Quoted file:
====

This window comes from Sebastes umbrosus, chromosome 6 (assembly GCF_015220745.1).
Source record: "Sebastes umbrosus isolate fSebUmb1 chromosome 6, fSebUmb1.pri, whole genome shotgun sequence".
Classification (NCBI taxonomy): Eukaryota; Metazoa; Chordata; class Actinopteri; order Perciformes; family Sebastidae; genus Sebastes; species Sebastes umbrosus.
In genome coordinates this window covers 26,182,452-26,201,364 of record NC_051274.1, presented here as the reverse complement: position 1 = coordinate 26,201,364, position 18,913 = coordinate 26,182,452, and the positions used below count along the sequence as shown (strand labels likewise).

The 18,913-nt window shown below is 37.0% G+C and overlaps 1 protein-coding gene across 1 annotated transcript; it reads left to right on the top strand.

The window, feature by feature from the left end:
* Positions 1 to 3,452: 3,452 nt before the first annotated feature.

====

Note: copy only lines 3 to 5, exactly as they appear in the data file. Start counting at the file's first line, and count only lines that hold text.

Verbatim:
Classification (NCBI taxonomy): Eukaryota; Metazoa; Chordata; class Actinopteri; order Perciformes; family Sebastidae; genus Sebastes; species Sebastes umbrosus.
In genome coordinates this window covers 26,182,452-26,201,364 of record NC_051274.1, presented here as the reverse complement: position 1 = coordinate 26,201,364, position 18,913 = coordinate 26,182,452, and the positions used below count along the sequence as shown (strand labels likewise).

The 18,913-nt window shown below is 37.0% G+C and overlaps 1 protein-coding gene across 1 annotated transcript; it reads left to right on the top strand.